Fed’s Powell Sees Inflation Fight Lasting ‘Some Time,’ Warns of Economic Pain

By Bryan Jung
Bryan Jung
Bryan Jung
Bryan S. Jung is a native and resident of New York City with a background in politics and the legal industry. He graduated from Binghamton University.
August 26, 2022 Updated: August 26, 2022

The Federal Reserve will use its tools “forcefully” to attack the 40-year high level of inflation by continuing to tighten monetary policy “for some time,” Federal Reserve Chairman Jerome Powell said at a central banking conference, on Aug. 26, at which he struck a hawkish tone that sent stocks tumbling.

Powell, in his long-awaited remarks at the annual event in Jackson Hole, Wyoming, said that higher interest rates will mean “slower growth,” “softer labor market conditions,” and “some pain for households and businesses.”

He warned that there is no quick cure for high inflation, saying that “the historical record cautions strongly against prematurely loosening policy.”

Wall Street assessed the implications of a continued higher interest rate policy after Powell stated that he and his colleagues at the Fed would stick with their tough stance against inflation and that the central bank will not be swayed at this time by a month or two of data.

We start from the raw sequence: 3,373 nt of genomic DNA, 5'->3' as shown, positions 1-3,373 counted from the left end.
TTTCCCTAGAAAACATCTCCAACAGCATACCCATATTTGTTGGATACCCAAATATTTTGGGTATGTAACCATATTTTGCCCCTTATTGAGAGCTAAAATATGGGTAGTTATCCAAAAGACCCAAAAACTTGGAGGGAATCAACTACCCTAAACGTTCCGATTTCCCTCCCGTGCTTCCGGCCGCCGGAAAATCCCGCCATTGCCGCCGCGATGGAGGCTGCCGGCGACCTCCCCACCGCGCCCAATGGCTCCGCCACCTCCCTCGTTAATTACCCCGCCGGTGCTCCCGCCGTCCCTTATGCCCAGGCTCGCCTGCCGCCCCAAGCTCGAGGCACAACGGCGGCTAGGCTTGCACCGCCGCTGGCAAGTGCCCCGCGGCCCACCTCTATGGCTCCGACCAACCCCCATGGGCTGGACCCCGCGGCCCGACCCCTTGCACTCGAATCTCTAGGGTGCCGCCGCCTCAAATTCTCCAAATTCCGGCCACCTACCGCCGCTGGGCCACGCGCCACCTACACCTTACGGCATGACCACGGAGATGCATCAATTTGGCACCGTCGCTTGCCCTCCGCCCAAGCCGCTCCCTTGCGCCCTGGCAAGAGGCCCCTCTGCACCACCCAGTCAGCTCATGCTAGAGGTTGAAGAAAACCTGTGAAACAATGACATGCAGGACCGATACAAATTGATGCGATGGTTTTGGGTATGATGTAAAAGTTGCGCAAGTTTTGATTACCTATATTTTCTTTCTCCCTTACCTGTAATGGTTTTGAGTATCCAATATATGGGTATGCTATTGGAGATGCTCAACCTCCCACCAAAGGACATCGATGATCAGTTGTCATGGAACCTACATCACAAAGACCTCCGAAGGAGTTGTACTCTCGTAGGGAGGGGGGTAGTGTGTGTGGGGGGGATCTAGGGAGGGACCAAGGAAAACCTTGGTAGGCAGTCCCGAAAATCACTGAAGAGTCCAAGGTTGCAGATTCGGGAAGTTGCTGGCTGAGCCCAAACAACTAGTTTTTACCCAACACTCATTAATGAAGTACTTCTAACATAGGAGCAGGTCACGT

“Unfortunate Costs of Reducing Inflation”

Fed policymakers have repeatedly said they need to curb demand for goods and services by raising borrowing costs in order to make it harder to finance homes, cars, and businesses, in their efforts to quell inflation.

As the Fed’s plan to slow the economy kicks in, companies, particularly in the housing market, will have to adjust their hiring plans or even resort to layoffs.

After four consecutive interest-rate increases totaling 2.25–2.50 percentage points, Powell said this is “no place to stop or pause,” and that the current benchmark rate is at a level that neither simulates or restricts growth.

“Reducing inflation is likely to require a sustained period of below-trend growth. Moreover, there will very likely be some softening of labor market conditions,” said Powell.

“These are the unfortunate costs of reducing inflation, but a failure to restore price stability would mean far greater pain.”

“Restrictive Policy Stance”

The chairman’s remarks come after inflation stabilized in July, with some analysts predicting that it may have peaked, but there were no signs of any decline.